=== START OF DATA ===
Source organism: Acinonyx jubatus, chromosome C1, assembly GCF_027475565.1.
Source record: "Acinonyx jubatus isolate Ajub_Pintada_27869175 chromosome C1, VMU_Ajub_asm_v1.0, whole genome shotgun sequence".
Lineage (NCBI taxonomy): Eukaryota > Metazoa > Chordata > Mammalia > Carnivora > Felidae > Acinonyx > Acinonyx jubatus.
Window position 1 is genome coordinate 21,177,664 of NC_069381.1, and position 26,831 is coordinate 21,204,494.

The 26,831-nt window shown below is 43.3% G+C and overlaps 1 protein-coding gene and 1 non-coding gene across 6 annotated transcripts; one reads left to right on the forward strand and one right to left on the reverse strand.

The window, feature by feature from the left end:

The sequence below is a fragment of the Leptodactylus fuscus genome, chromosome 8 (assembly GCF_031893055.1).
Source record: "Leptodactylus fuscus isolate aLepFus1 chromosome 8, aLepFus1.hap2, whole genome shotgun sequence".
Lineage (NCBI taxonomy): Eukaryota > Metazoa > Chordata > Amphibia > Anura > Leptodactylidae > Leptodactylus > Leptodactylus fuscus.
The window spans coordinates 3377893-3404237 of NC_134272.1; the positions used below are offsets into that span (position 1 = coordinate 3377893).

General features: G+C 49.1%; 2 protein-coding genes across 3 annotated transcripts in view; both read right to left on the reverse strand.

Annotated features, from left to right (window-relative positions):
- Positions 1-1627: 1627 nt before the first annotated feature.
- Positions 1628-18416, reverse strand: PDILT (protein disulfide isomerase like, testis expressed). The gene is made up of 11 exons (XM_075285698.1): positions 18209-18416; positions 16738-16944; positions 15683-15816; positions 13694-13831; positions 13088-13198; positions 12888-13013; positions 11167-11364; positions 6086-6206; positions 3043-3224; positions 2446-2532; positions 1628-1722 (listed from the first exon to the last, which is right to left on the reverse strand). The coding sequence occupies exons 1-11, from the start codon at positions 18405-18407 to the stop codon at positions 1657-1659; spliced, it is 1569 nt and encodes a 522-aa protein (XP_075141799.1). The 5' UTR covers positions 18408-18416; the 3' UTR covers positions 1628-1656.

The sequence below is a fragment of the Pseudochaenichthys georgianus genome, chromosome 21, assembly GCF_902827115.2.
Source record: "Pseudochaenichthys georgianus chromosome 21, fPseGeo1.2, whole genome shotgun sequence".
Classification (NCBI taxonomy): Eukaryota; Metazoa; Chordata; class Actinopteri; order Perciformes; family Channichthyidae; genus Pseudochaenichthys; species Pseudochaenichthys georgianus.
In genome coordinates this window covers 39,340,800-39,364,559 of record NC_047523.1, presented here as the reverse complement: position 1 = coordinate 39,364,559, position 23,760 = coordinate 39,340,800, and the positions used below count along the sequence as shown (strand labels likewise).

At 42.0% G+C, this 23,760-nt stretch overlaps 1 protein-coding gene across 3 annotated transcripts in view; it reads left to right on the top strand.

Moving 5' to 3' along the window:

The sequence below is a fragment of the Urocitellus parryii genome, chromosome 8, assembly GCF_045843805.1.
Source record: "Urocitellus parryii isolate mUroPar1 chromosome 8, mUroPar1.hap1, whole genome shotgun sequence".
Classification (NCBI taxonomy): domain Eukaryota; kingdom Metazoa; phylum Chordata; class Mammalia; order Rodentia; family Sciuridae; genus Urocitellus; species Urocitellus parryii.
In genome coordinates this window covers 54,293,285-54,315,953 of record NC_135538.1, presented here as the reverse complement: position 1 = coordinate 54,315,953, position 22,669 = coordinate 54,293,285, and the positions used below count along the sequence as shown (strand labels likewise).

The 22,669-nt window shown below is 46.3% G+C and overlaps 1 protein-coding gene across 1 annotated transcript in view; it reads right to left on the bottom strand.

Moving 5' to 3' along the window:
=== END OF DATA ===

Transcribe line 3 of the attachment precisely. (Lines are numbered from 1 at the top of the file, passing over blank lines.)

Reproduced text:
Lineage (NCBI taxonomy): Eukaryota > Metazoa > Chordata > Mammalia > Carnivora > Felidae > Acinonyx > Acinonyx jubatus.